Sunday 22 October 2017

New fears Irish teens don't make the grade in science and maths

There was no change from the previous study in Ireland’s 13th place in maths, amid worries that the best students are under-performing (Stock photo)
There was no change from the previous study in Ireland’s 13th place in maths, amid worries that the best students are under-performing (Stock photo)
Katherine Donnelly

Katherine Donnelly

The fall in Ireland's performance in an international science test for 15-year-olds is being partly linked to a lack of engagement with computers in schools.

The latest OECD Programme for International Student Assessment (PISA) showed a rise to third place in reading for Irish teens.

But there was no change from the previous study in Ireland's 13th place in maths, amid worries that the best students are under-performing.

In science, there was a decline from ninth to 13th position. This fall was attributed to the use, for the first time, of computer-based testing along with changes in the types of question.

Gender differences emerged, with girls performing better than boys in reading, and boys performing better than girls in mathematics and science, a gap that widened in both subjects.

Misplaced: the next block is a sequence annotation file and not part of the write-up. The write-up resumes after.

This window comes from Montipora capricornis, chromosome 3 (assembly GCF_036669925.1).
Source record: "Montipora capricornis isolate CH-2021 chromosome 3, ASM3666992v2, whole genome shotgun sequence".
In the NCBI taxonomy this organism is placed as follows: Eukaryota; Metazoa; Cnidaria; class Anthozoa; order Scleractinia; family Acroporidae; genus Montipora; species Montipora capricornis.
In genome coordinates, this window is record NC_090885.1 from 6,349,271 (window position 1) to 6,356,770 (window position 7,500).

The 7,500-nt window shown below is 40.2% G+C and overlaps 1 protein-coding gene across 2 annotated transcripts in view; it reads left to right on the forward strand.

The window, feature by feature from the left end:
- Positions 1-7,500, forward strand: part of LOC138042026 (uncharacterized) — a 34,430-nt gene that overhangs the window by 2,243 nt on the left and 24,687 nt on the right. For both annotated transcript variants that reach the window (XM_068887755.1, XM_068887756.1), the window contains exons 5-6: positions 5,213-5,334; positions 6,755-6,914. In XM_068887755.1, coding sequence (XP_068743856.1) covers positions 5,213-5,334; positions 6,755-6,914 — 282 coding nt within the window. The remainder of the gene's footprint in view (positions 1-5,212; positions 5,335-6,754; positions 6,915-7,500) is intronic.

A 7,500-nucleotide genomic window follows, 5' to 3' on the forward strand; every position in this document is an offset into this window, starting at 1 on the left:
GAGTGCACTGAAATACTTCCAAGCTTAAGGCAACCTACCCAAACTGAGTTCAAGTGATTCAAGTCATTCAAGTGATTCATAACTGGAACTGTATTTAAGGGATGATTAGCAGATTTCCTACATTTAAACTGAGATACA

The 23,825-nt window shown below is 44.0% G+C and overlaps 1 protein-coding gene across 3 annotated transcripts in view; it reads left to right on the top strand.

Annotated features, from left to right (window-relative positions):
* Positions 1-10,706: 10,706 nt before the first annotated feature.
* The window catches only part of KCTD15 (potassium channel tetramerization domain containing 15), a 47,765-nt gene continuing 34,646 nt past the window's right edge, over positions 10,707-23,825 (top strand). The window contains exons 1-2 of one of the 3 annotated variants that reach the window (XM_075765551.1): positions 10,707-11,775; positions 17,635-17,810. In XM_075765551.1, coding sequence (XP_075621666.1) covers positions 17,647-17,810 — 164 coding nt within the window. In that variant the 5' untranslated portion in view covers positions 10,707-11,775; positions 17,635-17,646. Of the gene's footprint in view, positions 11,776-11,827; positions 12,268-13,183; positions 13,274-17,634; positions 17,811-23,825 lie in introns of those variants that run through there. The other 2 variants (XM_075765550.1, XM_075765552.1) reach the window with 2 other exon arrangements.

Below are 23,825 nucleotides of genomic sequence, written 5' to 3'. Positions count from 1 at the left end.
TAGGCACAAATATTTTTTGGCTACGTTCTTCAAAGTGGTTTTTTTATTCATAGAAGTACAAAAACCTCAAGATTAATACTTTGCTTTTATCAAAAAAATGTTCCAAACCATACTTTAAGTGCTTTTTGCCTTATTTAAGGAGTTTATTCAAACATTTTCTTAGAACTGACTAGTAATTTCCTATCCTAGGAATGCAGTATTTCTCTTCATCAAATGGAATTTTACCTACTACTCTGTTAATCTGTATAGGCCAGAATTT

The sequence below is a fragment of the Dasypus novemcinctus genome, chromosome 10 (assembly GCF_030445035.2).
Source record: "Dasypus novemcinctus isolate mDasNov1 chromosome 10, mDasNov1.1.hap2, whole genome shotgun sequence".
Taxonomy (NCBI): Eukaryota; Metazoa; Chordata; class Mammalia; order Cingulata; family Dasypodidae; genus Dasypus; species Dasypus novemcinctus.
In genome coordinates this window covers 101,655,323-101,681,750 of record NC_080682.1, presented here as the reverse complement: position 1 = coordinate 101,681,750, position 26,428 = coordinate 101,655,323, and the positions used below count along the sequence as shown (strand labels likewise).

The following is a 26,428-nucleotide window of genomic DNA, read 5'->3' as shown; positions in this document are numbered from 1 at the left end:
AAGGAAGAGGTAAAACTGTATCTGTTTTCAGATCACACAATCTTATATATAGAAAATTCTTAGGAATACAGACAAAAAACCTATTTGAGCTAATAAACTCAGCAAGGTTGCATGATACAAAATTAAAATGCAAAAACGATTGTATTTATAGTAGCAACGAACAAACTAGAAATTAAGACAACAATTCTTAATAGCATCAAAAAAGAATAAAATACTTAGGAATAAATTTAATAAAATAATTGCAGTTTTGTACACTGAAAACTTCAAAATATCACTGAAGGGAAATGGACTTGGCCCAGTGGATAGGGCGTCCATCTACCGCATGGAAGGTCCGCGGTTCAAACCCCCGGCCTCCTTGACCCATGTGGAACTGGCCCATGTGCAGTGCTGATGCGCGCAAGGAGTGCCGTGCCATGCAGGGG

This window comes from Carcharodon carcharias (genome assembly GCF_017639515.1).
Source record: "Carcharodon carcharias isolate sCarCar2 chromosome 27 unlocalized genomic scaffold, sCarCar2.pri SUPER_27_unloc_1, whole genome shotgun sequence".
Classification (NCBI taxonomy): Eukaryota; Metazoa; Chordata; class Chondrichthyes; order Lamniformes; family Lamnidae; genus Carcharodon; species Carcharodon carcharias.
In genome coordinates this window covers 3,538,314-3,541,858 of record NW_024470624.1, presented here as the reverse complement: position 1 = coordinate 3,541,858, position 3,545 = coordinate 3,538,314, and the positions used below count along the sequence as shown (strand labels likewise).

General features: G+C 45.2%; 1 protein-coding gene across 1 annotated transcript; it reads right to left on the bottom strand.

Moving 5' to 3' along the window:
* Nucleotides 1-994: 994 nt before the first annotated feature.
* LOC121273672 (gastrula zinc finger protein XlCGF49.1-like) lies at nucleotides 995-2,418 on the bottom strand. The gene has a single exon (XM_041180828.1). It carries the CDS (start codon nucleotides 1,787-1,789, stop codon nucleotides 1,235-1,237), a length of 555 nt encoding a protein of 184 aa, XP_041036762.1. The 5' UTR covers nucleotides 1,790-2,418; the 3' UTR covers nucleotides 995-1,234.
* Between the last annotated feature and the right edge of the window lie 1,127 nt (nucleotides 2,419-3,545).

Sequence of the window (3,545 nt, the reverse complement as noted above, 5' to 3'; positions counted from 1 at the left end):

Dr Gerry Shiel, of the Educational Research Centre, Drumcondra, in Dublin, said: "Part of this may be explained by the transition to ­computer-based testing, where some girls may feel less confident or have less prior experience, but it may also relate to the types of thinking elicited by the new PISA items, including the virtual experiments that students are asked to engage with in science."

Other OECD research has highlighted how Ireland has lagged behind in computer use in schools. Dr Shiel said a survey of Irish PISA participants found 57pc had never been tested on a computer before, a figure higher among girls.

Every three years, PISA assesses 15-year-olds in reading, maths and science. It covers 35 OECD countries in the developed world, and 70 overall.

The findings triggered a warning from the employers' organisation Ibec that the ­outcome for Ireland in maths and science "is not good enough". Ibec head of education Tony Donohoe said: "A major improvement in science and maths outcomes is required if we want to compete at the highest levels."

Education Minister Richard Bruton said: "It was good to see Irish students performing above the OECD average in maths and science, but we still need to make improvements."

Irish Independent

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